AG: I made sure I told as many people as possible about the Experiment so that I’d be punished with humiliation if I failed. There were, however, times when I indirectly “used” cars, showing the limitations of this experiment. On one occasion, my housemate and I left our house by car and bike respectively, met at a lumber yard in Oakland, filled the car up with redwood, and headed home separately. I didn’t use a car but someone else drove because of me. In a society so dependent on cars and where our expectations (even mine) about the “reasonable” way to live is shaped by cars, it is extremely hard to fully withdraw from the car world, even if you yourself go car-free.
What sorts of things do you think cities and towns (in the U.S. in particular) should be doing to entice people out of their cars?
AG: There are several key ways:
1. Make alternatives more appealing: Make the roads safer for bicyclists and pedestrians with more separated bike lanes, bike racks, wider sidewalks, and so on. Improve public transport. Divert some infrastructure dollars from highways to rebuilding the passenger train network.
2. Make the public realm much more appealing to people: More places to gather, such as plazas and parks; more public art, greenery, and graffiti abatement; more public events to draw people out into the streets. Then people won’t need to drive to distant places to enjoy good company and pleasant places.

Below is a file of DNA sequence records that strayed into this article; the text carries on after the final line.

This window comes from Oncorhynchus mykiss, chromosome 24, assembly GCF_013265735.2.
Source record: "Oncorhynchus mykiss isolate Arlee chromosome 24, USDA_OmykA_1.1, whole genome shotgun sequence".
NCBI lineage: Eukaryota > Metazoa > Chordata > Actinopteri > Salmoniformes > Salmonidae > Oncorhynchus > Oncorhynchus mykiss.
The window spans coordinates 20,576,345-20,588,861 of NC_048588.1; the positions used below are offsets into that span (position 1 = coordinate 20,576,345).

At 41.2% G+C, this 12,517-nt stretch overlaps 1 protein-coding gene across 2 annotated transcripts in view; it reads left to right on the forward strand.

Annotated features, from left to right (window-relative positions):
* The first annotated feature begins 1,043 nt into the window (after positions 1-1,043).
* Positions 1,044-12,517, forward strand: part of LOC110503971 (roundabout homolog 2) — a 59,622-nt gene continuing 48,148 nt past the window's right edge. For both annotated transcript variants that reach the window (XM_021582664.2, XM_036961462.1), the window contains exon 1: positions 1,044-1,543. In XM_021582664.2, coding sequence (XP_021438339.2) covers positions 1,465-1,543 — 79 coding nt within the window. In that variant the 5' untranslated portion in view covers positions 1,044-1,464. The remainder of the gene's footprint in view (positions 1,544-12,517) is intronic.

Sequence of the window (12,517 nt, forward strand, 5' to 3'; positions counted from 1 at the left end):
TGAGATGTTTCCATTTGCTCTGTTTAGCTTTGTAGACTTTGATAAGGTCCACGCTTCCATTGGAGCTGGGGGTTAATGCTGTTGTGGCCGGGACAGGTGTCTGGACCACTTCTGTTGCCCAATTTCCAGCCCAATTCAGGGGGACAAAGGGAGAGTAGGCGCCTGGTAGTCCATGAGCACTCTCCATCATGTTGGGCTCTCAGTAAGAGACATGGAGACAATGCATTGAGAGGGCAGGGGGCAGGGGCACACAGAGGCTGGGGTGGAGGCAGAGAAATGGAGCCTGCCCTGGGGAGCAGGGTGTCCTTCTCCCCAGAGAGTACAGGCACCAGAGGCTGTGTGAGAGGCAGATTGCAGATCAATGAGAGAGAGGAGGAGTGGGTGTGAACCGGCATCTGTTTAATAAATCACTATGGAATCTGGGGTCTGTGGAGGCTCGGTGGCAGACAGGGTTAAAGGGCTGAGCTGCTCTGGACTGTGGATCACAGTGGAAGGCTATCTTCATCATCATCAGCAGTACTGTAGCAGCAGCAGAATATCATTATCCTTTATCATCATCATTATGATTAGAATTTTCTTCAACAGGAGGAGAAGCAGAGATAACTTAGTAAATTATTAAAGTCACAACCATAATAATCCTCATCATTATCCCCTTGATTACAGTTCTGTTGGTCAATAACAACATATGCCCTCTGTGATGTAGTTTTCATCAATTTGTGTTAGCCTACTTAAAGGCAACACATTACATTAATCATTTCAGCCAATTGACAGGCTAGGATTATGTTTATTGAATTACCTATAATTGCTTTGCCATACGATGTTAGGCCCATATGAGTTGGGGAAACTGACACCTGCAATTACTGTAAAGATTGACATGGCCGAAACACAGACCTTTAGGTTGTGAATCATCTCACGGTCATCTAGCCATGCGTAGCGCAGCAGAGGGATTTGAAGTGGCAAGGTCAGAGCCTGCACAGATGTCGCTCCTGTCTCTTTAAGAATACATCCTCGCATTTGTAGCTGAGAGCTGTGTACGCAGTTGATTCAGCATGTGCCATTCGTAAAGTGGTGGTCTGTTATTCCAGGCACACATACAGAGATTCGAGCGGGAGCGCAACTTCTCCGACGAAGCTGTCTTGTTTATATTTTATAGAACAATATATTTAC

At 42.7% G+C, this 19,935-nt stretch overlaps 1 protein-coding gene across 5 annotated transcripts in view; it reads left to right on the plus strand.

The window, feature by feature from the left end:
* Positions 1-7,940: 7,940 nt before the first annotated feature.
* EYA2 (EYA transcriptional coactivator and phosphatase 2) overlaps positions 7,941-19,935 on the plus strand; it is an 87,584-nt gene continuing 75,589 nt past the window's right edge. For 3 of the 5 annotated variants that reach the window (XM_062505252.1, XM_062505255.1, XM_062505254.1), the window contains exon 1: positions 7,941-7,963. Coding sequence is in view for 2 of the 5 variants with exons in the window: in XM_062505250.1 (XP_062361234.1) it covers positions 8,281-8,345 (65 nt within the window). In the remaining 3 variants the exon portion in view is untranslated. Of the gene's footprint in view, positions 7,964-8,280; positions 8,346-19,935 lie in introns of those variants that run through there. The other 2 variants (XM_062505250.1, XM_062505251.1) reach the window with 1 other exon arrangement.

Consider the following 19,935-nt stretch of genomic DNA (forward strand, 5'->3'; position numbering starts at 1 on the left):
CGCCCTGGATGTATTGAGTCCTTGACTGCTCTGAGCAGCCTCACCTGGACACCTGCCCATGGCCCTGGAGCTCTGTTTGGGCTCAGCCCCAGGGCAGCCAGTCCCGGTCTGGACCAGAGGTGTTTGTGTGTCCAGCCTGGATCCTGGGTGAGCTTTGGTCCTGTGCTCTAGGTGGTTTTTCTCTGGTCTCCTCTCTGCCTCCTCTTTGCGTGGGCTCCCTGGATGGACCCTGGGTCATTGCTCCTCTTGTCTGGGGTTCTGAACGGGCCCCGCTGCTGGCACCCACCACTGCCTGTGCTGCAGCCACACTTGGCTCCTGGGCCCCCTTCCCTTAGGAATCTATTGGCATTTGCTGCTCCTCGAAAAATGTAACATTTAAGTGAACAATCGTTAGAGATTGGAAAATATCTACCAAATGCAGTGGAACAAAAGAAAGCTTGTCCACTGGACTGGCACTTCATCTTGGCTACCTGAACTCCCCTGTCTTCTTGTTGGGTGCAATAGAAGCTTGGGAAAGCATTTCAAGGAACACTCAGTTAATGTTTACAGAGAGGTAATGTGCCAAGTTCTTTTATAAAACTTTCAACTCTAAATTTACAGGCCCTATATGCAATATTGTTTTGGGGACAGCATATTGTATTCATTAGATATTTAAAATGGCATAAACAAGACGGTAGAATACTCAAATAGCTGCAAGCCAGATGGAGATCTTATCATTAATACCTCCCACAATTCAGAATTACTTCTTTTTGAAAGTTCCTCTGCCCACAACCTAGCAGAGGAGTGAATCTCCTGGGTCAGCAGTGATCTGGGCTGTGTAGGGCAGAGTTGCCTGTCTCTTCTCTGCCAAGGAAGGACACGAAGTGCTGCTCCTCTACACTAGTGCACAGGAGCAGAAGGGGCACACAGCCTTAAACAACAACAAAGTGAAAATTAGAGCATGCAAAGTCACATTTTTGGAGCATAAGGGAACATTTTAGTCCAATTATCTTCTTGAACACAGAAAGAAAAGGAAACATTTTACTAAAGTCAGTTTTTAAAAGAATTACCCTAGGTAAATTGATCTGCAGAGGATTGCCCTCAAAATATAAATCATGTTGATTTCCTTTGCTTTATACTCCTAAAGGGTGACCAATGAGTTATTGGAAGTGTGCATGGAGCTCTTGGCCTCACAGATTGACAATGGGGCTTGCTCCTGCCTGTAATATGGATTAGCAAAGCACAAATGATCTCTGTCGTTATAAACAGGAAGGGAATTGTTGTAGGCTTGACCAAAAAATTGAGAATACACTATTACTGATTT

3. Elect more dignified public leaders: Encourage all political leaders to walk, bicycle, and take public transit. Get leaders to tell the public the truth about peak oil and that we must start transitioning to a simple, smaller-scaled way of life.
Where do we really come up short in terms of bike lanes or public transportation or residential/urban planning and so on?
AG: Fundamentally, our big challenge is psychological. As a society, we must come to terms with the fact that our current way of life will soon be over. There are not enough resources and too much environmental degradation to continue the lifestyle binge of the 20th century. The physical infrastructures around us are based on the assumption of an unlimited supply of cheap energy, a huge mistake. If we change our psychology, we can change our infrastructure. And, honestly, if we do that, the future could be much brighter than the present — stronger communities, more leisure time, and less exploitation of people and animals elsewhere.
If circumstances changed and you had to buy a car, what car would it be and why?
AG: The idea of owning or driving a car is so strange to me now. But if I absolutely had to, I’d be more likely to go for one of the car share programs like Zipcar, which are good for people who could use a car now and again, or I’d hire a vehicle. Maybe I’d borrow one from one of my many friends for whom owning a car in a space-limited city like San Francisco has now become a real millstone!
I must add that it would be very hard for many people, such as moms with a job 40 miles away and with three kids at different schools, to just give up cars like I did. I don’t consider myself above anybody. But if, inspired by my little experiment, people made a few changes to their lives or educated themselves about the inevitability of the almost-here energy-scarce future, it would all be worth it. And I can’t tell you how fun — and cheap! — it is to go car-free.